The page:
US6836433 *Jul 2, 2003Dec 28, 2004Nec Electronics CorporationRewrite disable control method for determining rewrite enable/disable based on result of majority decision
US7035964 *Mar 17, 2000Apr 25, 2006Robert Bosch GmbhMethod and device for securing data when altering the storage contents of control units
US7363501 *Jan 17, 2002Apr 22, 2008Fujitsu LimitedSemiconductor integrated circuit with function to manage license information
US7409493 *Oct 2, 2006Aug 5, 2008Micron Technology, Inc.Top/bottom symmetrical protection scheme for flash
US7464219Aug 1, 2005Dec 9, 2008International Business Machines CorporationApparatus, system, and storage medium for data protection by a storage device
US7466600Aug 3, 2006Dec 16, 2008Micron Technology, Inc.System and method for initiating a bad block disable process in a non-volatile memory
US7657795 *Feb 28, 2007Feb 2, 2010Infineon Technologies AgMethod and apparatus for writing to a target memory page of a memory
US7692984Dec 8, 2008Apr 6, 2010Micron Technology, Inc.System and method for initiating a bad block disable process in a non-volatile memory
US7733706 *Sep 17, 2007Jun 8, 2010Hynix Semiconductor Inc.Flash memory device and erase method thereof
US8045405 *Jul 18, 2007Oct 25, 2011Samsung Electronics Co., Ltd.Memory system, memory device and command protocol
US8074145Nov 12, 2007Dec 6, 2011Harris CorporationMemory system and related method using software-defined radio with write-protected, non-volatile memory
US8706990Mar 30, 2012Apr 22, 2014Sandisk Technologies Inc.Adaptive internal table backup for non-volatile memory system
US8745322 *Jun 28, 2013Jun 3, 2014Sandisk Technologies Inc.Management of non-volatile memory systems having large erase blocks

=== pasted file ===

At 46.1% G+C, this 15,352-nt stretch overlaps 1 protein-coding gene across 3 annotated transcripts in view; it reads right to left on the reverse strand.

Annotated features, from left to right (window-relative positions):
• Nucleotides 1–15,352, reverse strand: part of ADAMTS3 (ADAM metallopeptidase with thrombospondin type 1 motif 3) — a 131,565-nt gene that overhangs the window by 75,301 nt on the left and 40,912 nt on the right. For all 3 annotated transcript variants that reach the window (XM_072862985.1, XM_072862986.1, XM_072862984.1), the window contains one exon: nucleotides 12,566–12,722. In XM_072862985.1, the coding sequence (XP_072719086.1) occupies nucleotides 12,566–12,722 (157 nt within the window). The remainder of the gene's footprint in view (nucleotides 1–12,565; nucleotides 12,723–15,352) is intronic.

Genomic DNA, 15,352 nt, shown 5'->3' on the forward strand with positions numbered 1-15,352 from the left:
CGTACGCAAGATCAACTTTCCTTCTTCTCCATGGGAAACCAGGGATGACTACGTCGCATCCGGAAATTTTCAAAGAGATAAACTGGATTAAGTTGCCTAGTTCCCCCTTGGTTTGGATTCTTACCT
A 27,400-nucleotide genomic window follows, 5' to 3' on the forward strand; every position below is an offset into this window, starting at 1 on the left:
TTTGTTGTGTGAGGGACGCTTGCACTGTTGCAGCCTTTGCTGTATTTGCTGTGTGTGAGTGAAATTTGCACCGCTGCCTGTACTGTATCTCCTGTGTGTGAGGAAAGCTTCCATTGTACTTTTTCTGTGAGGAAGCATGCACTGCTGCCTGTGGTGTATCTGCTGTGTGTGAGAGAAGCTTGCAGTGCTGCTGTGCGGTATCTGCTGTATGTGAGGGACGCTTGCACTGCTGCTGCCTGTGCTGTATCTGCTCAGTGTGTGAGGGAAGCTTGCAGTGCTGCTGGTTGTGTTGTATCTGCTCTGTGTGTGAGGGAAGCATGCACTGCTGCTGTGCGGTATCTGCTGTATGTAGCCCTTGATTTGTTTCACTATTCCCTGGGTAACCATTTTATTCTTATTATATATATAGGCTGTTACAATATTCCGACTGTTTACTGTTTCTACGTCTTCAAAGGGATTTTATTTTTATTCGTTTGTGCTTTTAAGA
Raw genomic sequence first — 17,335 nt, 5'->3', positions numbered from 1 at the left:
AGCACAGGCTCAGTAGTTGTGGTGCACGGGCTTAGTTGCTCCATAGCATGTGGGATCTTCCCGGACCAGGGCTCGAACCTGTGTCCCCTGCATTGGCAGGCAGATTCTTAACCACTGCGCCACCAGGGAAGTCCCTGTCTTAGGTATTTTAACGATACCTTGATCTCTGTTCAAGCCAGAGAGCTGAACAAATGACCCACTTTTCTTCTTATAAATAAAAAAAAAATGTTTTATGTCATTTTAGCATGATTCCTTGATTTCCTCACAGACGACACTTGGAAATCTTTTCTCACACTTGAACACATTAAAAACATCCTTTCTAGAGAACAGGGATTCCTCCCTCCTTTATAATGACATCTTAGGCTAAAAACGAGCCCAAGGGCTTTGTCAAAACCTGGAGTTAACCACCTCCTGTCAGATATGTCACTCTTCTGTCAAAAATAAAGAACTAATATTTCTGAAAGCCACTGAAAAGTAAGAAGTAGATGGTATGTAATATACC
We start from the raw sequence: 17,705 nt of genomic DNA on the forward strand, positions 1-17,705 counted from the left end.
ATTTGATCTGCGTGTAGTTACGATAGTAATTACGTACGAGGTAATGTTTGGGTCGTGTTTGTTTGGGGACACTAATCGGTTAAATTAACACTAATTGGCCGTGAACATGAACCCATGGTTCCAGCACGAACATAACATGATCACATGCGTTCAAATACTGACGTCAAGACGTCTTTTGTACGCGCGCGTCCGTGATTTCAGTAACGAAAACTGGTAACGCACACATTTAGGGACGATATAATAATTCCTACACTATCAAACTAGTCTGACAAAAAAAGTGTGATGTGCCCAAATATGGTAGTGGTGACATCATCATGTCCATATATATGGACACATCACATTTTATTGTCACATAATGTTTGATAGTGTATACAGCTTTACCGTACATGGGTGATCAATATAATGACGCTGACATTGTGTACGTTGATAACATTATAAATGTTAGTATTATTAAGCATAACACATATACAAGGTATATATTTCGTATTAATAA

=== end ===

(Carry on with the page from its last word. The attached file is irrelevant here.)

US20130339585 *Jun 28, 2013Dec 19, 2013Sandisk Technologies Inc.Management of Non-Volatile Memory Systems Having Large Erase Blocks
EP1143455A2 *Mar 28, 2001Oct 10, 2001Sharp Kabushiki KaishaNonvolatile semiconductor memory device
EP1282135A2 *Jul 31, 2002Feb 5, 2003Sgs-Thomson Microelectronics, Inc.Sector protection circuit and method for flash memory devices
Classifications
U.S. Classification711/103, 365/185.29, 711/E12.008, 365/185.04, 711/166
International ClassificationG06F12/08, G06F12/16, G06F12/14, G11C16/02, G06F21/02, G06F21/24, G06F12/02
Cooperative ClassificationG06F12/0246
European ClassificationG06F12/02D2E2
Legal Events
DateCodeEventDescription
Dec 15, 2011ASAssignment
Owner name: INTELLECTUAL PROPERTIES I KFT., HUNGARY
Free format text: ASSIGNMENT OF ASSIGNORS INTEREST;ASSIGNOR:SHARP KABUSHIKI KAISHA;REEL/FRAME:027387/0650
Effective date: 20111115
May 11, 2011FPAYFee payment
Year of fee payment: 12
May 14, 2007FPAYFee payment
Year of fee payment: 8
May 7, 2003FPAYFee payment
Year of fee payment: 4
Jun 30, 1997ASAssignment
Owner name: SHARP KABUSHIKI KAISHA, JAPAN
Free format text: ASSIGNMENT OF ASSIGNORS INTEREST;ASSIGNOR:FUKUMOTO, KATSUMI;REEL/FRAME:008631/0378
Effective date: 19970618